Even if you’re only tangentially part of the credit union movement, you’ve surely been exposed to the letters EMV on pretty much a daily basis. And, with the October deadline looming, the coverage and discussion surrounding these little chips is sure to increase even more. While the topic has been explored from many angles, I recently realized that those of us in the credit union community haven’t given a lot of attention to how these new security measures will affect our members. Doing whatever possible to mitigate fraud is, for a variety of reasons, critical for credit unions. But what about credit union members? How will the EMV conversion benefit the hard working people we are committed to serving? At CU24 we did some investigating with these questions in mind. The following article is the result of that investigation. -MGWhen Sheila Fine* a 48 year old graphic artist and native of Silver Spring, Maryland visits an ATM on any given day (practically a daily occurrence for the past thirty years since she’s had her checking account), thoughts such as, “will I have enough in my account for tonight?” or, “did my paycheck clear?” are typical.But these days, there’s a new dialogue going on in Sheila’s head as she’s punching in her six-digit PIN – “will someone skim my ATM card info and use it to buy something expensive, or steal all my money?”As Fine sees it, she’s not overly paranoid – rather, she’s justifiably concerned. That’s because in the last year she’s had her ATM card skimmed not once, but twice.ATM skimming is a form of identity theft where thieves steal the personal information stored on your card via sophisticated electronics.“The first time it happened I was alerted that my card was skimmed after using an ATM at a convenience store, and I figured, ‘well, heck, it’s a one-time thing,’” said Fine.But a few months later, when she found herself driving through rural, northern Baltimore,, Maryland she opted to use an ATM at a community center. Once again, her card information was skimmed! “Someone attempted to buy $200 sneakers somewhere in Texas,” said Fine, noting that the “creepy” experience left her with a knot in her stomach that’s never really left. “I felt so violated — I worried that someone was going to run up a bunch of charges. I felt paranoid too, because it made me wonder if one of my coworkers had lifted my number.”Unfortunately, the number of consumers with experiences like Fine’s is growing. According to a recent report from analytic software firm FICO, the number of ATMs in the US that have been compromised by criminals rose 546% from 2014 – 2015! In conjunction with this shocking statistic, what’s also rising is the number of major media outlets flooding the Internet with advice on how to reduce the likelihood of ATM skimming.While the spike in ATM-related fraud is well documented, the emotional impact of ATM skimming is often underestimated. As Fine and others can attest to, even when a financial institution replenishes funds, the impact a single skimming incident can have on a consumer’s state of mind or trust in his credit union or bank, extends beyond financial concerns.While few, if any, studies on the emotional impact of ATM skimming have been published, a number of studies on identity theft underscore the non-financial consequences of these kinds of incidents. According to one recent survey by the Identity Theft Resource Center, 69% of victims felt fearful for their personal financial security; 50% of respondents said they had feelings of powerlessness or helplessness; and 29% said they felt shame or embarrassment. The generalized report on financial fraud, FINRA Investor Education Foundation Non-Traditional Costs of Financial Fraud — suggests victims of any kind of money scam are vulnerable to feelings of anxiety. The survey’s most commonly cited non-financial costs of fraud are severe stress, anxiety, difficulty sleeping, and depression.But what makes ATM skimming worse than some other forms of fraud is that the crime can easily be repeated on the same unsuspecting victim, as Sheila discovered. Unless you’re using EMV-enabled machines with chip-enabled cards, the only way to “skim proof” your card is to avoid mag-stripe ATMs altogether — which sounds about as logical as not driving, not paying taxes, or shunning any other modern-day necessity.“Anxiety and fear can affect consumer confidence, because if something like ATM skimming happens to you it’s going to be a powerful motivator for you to do what you can to make sure that same something doesn’t happen again,” said behavioral finance expert Les Szarka, a certified financial planner and author of “Money Brain: How Your Subconscious Mind can Hijack Your Investment Decisions.” According to Szarka, “hearing a lot of stories about fraud can feed into that anxiety.”As ATM skimming continues to rise, credit unions and banks that aren’t taking steps to reduce or eliminate skimming could see a bigger impact on their bottom line. Just ask Brian Krebs, author of the blog “Krebs on Security,” who reported in March that credit unions were experiencing “an unusually high level of debit card fraud” from the breach at nationwide fast food chain Wendy’s, for which losses eclipsed those that came in the wake of huge card breaches at Target and Home Depot.“It’s tremendously important for financial institutions to ensure consumer security, as clients can very easily move money from one bank to another,” Szarka added.Dr. Art Harper, PSCU’s Director of Solutions, consulting for card payment solutions, and a member of the EMV Migration Forum, echoed the sentiment.“I believe it will be important to cardholders as more publicity around ATM hacking occurs, and they will be asking their institution if their ATM is secure,” said Harper.While EMV-related upgrade costs can add up, especially for credit unions that haven’t upgraded their ATMs in the past three to five years, the ability to withdraw money without fear is priceless for consumers like Sheila Fine.Shortly after Fine’s second ATM skimming incident, she received her very first card with an EMV chip, which she now uses freely at ATMs or at her favorite stores. Still, she hasn’t stopped compulsively looking under the different panels and nooks of every machine site she encounters to make sure there isn’t a hidden camera tracking her.“While the new card is definitely more cumbersome than the swipe-ready version because transactions take longer, I am definitely glad there’s more security,” said Fine. “I’m still really hyper aware of what to look for when searching for places to withdraw money. So if a place looks sketchy, I trust my gut feeling and avoid it.”* Last names have been changed 47SHARESShareShareSharePrintMailGooglePinterestDiggRedditStumbleuponDeliciousBufferTumblr,Mansel Guerry Mansel Guerry is President and CEO of CU24, operator of the country’s largest credit union-owned POS and surcharge-free ATM networks, and also provides a range of other services to … Web: www.cu24.com Details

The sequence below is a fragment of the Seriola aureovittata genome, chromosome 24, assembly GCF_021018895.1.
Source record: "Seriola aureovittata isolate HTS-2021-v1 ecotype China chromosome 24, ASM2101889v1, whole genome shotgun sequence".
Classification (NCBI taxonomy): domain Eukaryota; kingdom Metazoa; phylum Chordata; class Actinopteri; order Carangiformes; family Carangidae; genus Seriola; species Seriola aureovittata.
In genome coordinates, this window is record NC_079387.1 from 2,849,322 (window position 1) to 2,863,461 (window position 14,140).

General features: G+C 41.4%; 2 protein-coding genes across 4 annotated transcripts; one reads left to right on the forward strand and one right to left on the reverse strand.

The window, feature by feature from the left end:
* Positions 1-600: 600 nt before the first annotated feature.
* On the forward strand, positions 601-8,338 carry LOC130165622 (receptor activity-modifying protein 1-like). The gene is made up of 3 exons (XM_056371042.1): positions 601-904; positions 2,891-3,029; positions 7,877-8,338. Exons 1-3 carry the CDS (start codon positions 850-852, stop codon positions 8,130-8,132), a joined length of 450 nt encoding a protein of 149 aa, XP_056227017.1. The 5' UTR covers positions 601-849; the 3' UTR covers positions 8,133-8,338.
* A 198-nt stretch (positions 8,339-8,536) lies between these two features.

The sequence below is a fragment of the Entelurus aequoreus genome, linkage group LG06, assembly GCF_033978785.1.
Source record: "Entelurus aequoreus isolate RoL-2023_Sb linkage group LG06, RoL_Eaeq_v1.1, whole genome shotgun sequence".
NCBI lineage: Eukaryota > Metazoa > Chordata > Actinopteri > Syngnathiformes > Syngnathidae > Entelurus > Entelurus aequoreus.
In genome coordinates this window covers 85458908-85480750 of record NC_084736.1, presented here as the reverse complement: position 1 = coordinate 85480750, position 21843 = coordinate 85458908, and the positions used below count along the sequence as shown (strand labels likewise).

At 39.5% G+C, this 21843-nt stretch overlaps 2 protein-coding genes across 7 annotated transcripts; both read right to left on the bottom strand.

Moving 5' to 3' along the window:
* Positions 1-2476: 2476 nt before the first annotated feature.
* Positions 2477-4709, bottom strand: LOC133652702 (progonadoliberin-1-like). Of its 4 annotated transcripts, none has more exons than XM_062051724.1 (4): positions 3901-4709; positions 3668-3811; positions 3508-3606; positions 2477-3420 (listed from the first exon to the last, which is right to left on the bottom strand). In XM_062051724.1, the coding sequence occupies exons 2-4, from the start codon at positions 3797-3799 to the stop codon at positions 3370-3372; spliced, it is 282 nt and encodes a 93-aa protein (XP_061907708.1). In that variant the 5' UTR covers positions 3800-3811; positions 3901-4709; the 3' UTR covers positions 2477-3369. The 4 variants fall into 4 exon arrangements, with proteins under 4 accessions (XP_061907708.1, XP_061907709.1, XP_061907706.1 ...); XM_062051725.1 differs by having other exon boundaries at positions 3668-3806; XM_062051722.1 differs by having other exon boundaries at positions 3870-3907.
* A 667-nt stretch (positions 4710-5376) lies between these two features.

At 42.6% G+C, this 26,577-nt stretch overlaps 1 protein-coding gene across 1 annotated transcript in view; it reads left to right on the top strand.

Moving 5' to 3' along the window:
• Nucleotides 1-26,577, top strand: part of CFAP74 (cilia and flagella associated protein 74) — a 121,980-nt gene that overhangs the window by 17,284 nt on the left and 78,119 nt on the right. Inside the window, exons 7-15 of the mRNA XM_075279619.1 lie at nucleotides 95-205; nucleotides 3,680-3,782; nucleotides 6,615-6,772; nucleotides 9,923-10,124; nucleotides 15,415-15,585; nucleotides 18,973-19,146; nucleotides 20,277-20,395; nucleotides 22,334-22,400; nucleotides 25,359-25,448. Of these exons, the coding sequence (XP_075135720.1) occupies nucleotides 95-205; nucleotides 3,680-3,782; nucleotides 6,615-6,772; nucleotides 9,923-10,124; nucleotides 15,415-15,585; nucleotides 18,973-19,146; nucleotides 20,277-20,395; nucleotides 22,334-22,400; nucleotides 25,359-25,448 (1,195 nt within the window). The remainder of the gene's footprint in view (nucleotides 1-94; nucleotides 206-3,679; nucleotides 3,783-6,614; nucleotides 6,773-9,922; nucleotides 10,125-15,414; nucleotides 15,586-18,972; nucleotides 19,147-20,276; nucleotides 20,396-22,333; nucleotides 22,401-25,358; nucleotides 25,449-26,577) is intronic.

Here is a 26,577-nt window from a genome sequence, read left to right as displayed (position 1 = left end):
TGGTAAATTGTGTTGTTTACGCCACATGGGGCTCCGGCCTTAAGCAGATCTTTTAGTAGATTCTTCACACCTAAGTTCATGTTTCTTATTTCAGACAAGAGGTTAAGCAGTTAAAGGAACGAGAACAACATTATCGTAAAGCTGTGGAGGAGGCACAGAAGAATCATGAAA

SUNMAN, Ind.– Ripley County dispatchers indicate horseplay may be to blame for one man suffering injuries in Sunman early Tuesday morning.They say two men got into some sort of scuffle leading to emergency units being called to the scene around 12:30 a.m.One man was airlifted to a Cincinnati hospital and his identity and condition was not immediately released.